The worst section of rot was on the lower level and extended from the ground on up the wall about 10 feet. I knew there was nothing we could do to save the rotted wood, so I grabbed the circular saw, set the depth to be exactly the depth of the sheathing, then cut out the old rotted areas right along one of the framing members of the wall.

If I were doing this over again, I'd probably have used the plunge router and staggered the cuts back a little further and weaved in the patch, but this got the job done. I then nailed in a bunch of new pine boards with the same dimensions of the old to give myself some new sheathing on which I'd be able to nail the new siding.

Another thing I should have done, but failed due to...immaturity...inexperience...perhaps foolishness, was to give myself larger gaps between each board. I made them too tight, which gave me a weird gap at the top. I ended up ripping a board to fill the gap, but it means I didn't leave much expansion/contraction room between each board. Not a big deal given the size of the boards, but it was a learning experience.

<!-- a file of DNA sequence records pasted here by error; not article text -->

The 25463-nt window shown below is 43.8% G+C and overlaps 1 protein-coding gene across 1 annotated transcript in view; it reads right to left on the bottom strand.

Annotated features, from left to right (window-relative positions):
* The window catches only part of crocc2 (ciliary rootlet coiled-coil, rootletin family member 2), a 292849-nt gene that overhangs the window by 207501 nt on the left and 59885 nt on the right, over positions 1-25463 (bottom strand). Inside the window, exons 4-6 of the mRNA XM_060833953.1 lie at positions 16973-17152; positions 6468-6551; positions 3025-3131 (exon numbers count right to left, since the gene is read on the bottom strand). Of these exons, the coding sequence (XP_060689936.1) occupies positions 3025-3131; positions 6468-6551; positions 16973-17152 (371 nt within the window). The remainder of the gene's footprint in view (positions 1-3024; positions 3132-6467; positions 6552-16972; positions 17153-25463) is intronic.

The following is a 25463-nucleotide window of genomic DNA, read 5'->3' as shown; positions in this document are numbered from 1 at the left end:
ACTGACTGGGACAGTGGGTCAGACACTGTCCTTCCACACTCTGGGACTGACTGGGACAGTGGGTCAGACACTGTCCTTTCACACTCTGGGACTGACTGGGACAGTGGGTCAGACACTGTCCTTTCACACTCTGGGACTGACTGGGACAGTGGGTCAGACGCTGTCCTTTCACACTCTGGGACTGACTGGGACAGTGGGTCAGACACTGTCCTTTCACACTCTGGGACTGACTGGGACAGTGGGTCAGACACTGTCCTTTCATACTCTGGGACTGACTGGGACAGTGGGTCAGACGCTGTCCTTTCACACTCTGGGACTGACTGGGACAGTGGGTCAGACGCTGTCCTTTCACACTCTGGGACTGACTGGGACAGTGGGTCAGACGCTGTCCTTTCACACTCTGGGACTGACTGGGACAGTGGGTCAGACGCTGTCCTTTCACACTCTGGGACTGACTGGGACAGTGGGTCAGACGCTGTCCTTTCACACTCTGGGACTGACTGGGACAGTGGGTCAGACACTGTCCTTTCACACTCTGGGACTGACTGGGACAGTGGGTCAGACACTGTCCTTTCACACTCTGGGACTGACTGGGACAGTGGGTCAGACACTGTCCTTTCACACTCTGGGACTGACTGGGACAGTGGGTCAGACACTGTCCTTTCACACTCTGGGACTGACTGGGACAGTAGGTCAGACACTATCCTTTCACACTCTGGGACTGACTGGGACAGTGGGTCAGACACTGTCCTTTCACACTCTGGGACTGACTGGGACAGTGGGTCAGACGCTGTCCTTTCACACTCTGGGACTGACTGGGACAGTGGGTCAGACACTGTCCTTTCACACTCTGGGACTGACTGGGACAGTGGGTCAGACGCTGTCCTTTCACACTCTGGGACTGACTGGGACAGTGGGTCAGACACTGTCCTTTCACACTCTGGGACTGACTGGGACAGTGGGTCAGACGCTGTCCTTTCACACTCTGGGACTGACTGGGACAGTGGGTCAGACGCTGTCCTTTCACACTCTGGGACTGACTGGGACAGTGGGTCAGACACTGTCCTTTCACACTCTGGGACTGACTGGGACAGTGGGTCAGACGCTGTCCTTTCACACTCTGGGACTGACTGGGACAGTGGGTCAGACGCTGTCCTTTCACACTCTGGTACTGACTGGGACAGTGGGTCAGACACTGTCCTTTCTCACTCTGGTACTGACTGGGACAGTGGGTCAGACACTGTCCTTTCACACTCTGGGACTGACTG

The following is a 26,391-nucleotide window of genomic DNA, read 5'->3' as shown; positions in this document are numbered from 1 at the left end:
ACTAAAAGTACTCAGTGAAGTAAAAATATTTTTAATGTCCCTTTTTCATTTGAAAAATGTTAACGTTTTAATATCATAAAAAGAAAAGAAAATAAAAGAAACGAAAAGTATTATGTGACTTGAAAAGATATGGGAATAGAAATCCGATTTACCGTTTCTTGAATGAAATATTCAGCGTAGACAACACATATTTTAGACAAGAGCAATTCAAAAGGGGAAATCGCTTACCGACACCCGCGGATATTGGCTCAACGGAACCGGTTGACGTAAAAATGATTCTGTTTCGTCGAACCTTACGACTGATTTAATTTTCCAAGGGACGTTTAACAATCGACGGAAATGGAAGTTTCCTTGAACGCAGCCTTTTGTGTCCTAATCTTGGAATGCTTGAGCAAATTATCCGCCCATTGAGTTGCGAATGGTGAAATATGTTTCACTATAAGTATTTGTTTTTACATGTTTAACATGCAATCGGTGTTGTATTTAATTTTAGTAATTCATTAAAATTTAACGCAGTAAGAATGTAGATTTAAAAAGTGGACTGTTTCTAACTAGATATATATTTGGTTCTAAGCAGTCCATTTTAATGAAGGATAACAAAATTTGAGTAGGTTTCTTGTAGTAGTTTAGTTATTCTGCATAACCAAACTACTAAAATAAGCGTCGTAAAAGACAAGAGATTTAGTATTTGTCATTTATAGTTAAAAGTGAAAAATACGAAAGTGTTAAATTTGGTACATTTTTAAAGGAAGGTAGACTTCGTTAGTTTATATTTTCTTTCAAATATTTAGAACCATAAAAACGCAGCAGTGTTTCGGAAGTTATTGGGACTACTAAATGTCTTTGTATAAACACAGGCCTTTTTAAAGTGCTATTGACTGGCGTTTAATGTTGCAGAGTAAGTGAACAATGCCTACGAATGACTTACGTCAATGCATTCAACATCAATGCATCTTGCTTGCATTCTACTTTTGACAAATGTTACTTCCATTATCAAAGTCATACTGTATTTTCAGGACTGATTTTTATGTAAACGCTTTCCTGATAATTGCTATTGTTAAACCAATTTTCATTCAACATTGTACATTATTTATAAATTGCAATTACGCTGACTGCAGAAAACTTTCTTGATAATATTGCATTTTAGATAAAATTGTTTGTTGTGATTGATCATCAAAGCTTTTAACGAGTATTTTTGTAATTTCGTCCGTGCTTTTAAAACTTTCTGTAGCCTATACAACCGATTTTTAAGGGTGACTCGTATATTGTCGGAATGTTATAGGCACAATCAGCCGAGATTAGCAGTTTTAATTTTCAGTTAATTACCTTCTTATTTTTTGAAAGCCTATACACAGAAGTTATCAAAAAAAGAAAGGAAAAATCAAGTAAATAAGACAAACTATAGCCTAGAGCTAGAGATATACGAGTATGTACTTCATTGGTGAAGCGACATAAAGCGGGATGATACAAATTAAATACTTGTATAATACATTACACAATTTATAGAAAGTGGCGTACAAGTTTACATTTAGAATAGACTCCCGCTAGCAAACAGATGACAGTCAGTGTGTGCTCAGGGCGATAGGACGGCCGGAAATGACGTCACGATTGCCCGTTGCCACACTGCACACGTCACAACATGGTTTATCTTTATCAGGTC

It's amazing how much cooler the old growth pine looks compared to the new.

I went through the same siding removal on the upper back portion of the house. It wasn't difficult given the lower roof to stand on, and it provided a good vantage point for Wendy to periodically get disgusted with our house.

Why are my work clothes so large and ill fitting? 

There were a few other areas of rot on the sheathing. I primarily discovered those once I removed the Insulbrick shingles from the back of the house. I still can't get over this disgusting rolled siding option. Really?!?! Who ever thought these looked good?!?!?

Anyhow, the rot was not too terrible. It was primarily just a little surface issue and I didn't need to tear anything off and replace it.

One of the things I realized along the way, and had also been hoping to do for years, was to replace our gutters. As you can see from the photos, I'd already removed our PVC downspout and replaced it with a temporary flexible dryer vent. (Weird that we have a flexible dryer vent on our house today too.)

The white aluminum modern gutters along with a 3" PVC downspout always looked wrong on our house. They clearly weren't original, couldn't handle the volume of water that came off of our roof, and were the general bane of my existence. So we went ahead and added "Research replacement gutters" to our to do list.